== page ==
Notte’s Bon Ton

True tradition.

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In an ever-changing and developing city like Vancouver, there is something to be said for tradition. Innovation is necessary, but so too is history.

Notte’s Bon Ton in Kitsilano shirks modernity, instead continuing to make pastries the same way they have been done since the bakery’s founding in 1926.

Now run by Alan Notte, the third generation to take the helm, Notte’s Bon Ton is a place of nostalgia, of quality, of details. Here, in an unadorned space on West Broadway, dozens and dozens of colourful baked goods of all sizes line the shelves of two service counters. From diplomat cakes to jam thumbprint cookies, Notte’s makes everything in-house by hand, right down to the sugar flowers that sit atop the various treats.

“We get a lot of the community, and a lot of people that come from outside of downtown Vancouver who will make the trip,” Alan says of his customers, seated at a table in the bakery’s adjoining tea room, white apron still tied around his waist. “We have a lot of people from West Vancouver come in, Richmond, Burnaby—just to come here.” Why? Because this place kicks it delightedly old school.

It all started with Alan’s grandfather, who was born in Italy and trained to be a pastry chef throughout Europe. Upon moving to Canada, he and his brother set up a bakery in Victoria, but after a “falling out,” says Alan, his grandpa moved to Vancouver and set up shop here on lower Granville Street. The recipes that the current Bon Ton (which moved to West Broadway in 2000) still uses were created by Alan’s grandfather, written in Italian and translated to English by his wife. The notebooks holding the original Italian recipes still exist, and are housed safely at the bakery. “We use all natural products, all butter, no fats in here; we use quality flour,” explains Alan. “Nothing has changed since my grandfather started the business—everything is the same. It’s all quality, we don’t cheap out on stuff.” Indeed, the excellence of the delicate and decadent treats can be seen and tasted: it’s in the smooth creams, the rich chocolates, the buttery doughs; it’s in the intricate layers of mousse, the curved petals of an icing flower.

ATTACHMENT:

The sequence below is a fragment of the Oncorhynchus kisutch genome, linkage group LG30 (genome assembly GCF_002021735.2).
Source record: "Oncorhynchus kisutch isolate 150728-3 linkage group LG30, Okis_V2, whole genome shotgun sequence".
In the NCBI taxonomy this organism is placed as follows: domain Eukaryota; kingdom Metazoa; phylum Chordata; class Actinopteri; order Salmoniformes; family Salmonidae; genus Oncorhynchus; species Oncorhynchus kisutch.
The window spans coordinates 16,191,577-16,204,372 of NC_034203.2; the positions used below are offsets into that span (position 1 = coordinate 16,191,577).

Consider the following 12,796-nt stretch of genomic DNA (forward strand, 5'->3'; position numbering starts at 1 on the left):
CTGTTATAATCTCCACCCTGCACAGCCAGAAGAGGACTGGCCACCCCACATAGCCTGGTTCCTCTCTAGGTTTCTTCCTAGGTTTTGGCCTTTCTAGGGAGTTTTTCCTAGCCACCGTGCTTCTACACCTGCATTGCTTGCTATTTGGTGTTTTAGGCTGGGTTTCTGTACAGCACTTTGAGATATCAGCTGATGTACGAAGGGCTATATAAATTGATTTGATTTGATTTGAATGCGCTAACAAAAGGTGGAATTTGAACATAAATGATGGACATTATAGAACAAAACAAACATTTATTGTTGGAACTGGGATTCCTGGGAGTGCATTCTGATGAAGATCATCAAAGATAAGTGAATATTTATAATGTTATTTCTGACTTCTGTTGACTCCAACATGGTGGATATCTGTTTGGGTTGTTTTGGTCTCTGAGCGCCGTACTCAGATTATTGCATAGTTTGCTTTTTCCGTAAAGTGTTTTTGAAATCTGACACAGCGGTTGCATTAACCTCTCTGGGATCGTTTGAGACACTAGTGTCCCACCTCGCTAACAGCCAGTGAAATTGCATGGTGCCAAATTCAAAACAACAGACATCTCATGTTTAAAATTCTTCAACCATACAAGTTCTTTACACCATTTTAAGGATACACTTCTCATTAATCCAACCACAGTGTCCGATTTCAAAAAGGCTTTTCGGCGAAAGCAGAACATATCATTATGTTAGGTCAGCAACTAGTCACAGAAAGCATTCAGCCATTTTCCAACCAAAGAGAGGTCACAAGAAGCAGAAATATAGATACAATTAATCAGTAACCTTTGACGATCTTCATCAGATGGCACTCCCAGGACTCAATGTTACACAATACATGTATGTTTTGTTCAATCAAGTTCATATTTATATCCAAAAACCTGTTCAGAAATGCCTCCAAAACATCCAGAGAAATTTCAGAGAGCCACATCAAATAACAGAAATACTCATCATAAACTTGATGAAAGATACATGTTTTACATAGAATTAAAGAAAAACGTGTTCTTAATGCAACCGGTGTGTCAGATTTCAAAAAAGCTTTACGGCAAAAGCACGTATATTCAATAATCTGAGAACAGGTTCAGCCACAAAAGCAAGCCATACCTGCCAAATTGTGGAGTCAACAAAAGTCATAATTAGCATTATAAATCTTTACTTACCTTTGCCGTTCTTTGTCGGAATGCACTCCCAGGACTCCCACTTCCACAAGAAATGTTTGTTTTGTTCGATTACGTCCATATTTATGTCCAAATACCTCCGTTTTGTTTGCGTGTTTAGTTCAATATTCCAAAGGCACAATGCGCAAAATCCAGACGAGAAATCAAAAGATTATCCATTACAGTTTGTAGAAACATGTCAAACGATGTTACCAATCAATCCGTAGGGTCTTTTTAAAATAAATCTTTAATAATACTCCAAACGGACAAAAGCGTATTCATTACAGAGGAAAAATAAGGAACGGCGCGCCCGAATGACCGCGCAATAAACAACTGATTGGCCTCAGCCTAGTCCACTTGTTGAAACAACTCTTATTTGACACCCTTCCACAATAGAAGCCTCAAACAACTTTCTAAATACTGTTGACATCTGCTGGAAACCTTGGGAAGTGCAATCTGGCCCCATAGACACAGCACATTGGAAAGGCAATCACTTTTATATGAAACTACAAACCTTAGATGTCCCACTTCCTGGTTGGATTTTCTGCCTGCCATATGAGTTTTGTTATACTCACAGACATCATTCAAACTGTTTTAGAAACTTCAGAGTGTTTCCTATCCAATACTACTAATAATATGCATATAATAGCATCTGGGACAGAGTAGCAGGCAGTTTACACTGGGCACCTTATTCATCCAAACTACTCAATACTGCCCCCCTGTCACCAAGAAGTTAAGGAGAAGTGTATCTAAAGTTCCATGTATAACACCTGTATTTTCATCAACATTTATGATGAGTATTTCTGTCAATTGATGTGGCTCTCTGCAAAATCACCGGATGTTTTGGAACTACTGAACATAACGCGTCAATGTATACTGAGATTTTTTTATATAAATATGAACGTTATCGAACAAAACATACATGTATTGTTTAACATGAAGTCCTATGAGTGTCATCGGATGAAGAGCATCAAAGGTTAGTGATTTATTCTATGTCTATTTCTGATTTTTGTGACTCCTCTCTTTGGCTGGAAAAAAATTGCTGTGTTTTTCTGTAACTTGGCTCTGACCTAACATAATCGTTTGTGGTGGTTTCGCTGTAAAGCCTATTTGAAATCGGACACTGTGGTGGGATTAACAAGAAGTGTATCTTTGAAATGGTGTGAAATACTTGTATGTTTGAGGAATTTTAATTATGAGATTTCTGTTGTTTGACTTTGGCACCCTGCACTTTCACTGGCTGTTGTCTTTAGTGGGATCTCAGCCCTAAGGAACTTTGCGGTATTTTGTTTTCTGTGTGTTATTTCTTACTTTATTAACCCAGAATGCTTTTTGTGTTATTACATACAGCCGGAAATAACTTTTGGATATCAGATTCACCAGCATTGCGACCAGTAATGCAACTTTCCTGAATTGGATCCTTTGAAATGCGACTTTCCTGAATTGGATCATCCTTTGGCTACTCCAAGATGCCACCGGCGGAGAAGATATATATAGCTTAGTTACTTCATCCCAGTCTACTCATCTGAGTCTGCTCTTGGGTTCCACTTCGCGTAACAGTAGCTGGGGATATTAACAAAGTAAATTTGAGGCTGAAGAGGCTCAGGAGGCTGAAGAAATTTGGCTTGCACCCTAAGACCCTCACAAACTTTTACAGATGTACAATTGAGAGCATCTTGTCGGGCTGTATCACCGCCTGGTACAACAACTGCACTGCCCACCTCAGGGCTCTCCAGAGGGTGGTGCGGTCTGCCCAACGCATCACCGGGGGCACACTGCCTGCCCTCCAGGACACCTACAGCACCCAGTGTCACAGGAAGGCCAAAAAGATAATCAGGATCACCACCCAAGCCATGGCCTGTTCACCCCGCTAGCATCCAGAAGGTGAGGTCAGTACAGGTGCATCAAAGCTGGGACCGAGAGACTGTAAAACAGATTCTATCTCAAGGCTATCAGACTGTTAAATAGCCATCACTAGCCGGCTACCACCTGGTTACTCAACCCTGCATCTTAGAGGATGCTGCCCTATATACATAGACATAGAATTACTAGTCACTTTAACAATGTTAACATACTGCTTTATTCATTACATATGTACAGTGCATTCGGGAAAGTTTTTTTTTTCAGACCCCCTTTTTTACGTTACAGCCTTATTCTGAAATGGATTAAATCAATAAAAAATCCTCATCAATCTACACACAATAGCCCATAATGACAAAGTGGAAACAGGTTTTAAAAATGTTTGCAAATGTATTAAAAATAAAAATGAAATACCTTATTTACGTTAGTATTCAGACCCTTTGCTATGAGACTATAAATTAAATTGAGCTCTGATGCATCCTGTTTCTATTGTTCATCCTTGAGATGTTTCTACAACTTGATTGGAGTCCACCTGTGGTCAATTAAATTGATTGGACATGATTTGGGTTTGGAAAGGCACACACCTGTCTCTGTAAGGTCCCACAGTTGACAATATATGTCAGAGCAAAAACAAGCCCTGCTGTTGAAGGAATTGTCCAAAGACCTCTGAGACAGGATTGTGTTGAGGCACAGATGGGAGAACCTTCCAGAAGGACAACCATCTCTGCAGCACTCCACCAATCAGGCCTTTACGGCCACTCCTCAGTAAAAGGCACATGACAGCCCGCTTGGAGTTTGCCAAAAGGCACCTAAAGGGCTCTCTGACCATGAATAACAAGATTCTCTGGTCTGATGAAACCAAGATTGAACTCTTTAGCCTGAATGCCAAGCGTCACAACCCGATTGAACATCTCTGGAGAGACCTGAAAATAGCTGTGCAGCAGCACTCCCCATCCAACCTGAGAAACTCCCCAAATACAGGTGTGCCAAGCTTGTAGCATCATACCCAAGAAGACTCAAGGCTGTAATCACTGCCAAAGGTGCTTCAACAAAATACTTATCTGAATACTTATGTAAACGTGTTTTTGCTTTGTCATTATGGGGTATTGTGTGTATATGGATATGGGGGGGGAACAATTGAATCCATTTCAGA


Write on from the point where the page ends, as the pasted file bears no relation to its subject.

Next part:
Alan, who learned the trade by watching his grandfather and father in the confectionery, did consider other careers, but soon figured out that he had inherited his patriarchs’ passions for pastry-making. “It’s not something I had to do, but it’s something I enjoyed doing and that’s why I’m here,” he says. “And I guess I still enjoy doing it, so I’m still carrying it on.” And while Alan and his business partner (a long-time employee who bought the Bon Ton with Alan when his father stepped down) both have their own children, he says they want to pursue other interests. “There’s no one behind us coming up to take over, which is sad,” he says. But for now, it’s still his bakery anyhow, and still his hands (along with those of his loyal staff) mixing doughs and icing cakes, the same way it has been done for decades—and hopefully, the same way it will be done for many more to come.


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June 21, 2017